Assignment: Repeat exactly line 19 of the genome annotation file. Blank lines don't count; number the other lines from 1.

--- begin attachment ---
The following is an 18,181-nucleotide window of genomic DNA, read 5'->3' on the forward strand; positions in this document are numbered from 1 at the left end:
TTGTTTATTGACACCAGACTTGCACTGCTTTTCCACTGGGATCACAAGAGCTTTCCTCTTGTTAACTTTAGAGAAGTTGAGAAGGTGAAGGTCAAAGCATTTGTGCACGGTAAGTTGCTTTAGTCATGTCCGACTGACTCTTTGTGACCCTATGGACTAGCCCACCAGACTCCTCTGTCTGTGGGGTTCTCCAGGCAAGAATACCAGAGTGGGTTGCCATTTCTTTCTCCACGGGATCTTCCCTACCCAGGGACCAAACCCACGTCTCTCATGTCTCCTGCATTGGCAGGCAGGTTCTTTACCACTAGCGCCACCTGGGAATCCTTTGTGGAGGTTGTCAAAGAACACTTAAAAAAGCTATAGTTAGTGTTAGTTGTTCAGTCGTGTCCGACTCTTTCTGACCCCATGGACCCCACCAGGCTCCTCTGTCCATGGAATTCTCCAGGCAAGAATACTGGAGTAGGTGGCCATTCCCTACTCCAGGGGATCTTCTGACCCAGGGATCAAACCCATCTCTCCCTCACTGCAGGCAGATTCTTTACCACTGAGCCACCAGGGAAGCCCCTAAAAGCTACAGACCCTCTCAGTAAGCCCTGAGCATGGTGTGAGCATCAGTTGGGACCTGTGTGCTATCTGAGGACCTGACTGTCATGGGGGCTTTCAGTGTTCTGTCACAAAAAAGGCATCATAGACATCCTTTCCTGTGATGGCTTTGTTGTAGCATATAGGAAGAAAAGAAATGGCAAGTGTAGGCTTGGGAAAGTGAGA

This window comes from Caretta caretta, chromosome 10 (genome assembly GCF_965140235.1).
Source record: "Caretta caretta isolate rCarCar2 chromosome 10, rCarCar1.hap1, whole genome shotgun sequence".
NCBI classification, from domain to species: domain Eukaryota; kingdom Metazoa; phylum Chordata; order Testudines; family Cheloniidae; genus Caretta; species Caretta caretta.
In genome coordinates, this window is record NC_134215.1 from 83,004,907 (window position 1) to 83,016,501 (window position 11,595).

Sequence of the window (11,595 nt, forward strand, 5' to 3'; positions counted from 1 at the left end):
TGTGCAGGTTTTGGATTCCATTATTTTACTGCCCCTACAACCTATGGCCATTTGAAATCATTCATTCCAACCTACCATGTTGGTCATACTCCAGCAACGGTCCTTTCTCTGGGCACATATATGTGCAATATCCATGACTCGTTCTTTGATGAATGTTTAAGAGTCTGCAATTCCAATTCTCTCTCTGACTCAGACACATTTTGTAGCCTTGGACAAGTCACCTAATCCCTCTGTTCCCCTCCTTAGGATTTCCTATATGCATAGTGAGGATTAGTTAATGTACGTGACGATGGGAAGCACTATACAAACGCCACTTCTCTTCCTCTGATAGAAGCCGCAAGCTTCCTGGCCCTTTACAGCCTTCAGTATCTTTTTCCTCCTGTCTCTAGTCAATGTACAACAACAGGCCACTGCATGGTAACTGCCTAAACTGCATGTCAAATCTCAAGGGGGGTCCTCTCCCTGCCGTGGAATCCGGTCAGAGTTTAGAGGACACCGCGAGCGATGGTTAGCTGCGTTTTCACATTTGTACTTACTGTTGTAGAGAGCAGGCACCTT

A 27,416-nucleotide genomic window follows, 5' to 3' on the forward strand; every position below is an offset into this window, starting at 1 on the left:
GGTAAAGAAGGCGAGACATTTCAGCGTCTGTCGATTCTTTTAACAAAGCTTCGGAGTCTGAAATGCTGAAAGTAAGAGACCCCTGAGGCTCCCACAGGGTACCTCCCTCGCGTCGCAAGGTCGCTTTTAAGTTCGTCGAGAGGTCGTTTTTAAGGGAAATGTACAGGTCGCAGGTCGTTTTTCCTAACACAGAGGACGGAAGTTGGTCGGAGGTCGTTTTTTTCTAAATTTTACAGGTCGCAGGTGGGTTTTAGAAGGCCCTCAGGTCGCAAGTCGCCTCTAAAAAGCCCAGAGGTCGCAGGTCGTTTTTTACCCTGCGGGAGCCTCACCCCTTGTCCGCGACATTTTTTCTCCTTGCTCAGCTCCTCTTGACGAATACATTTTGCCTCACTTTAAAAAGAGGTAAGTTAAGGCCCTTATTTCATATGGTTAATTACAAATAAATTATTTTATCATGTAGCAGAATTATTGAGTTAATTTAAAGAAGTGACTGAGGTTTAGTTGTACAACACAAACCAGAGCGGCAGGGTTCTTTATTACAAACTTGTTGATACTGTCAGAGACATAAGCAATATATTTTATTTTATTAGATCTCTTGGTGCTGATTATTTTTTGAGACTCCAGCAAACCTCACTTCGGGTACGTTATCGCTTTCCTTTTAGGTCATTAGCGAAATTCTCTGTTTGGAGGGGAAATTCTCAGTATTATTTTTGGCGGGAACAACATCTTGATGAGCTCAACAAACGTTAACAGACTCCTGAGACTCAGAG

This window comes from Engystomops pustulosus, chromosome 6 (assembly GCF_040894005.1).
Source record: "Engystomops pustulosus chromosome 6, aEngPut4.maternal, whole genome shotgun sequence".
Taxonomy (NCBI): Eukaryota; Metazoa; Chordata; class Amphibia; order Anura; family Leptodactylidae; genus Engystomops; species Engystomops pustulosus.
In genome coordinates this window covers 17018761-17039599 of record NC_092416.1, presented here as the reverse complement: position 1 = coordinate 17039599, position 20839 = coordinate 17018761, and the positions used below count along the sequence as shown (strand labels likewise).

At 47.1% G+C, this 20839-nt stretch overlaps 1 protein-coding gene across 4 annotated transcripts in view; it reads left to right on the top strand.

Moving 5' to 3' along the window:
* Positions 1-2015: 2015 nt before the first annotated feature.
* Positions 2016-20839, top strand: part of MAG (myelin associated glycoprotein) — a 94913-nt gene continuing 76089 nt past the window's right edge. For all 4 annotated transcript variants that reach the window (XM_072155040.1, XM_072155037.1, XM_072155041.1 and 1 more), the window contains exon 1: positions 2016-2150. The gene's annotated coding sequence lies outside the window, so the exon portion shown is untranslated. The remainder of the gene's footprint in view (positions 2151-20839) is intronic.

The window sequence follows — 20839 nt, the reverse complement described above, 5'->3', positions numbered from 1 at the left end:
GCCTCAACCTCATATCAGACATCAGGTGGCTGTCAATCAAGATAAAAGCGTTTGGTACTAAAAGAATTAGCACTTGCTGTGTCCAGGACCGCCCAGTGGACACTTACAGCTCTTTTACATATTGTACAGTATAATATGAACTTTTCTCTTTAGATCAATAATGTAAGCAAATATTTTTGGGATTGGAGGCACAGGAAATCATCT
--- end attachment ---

The window sequence follows — 20839 nt, the reverse complement described above, 5'->3', positions numbered from 1 at the left end: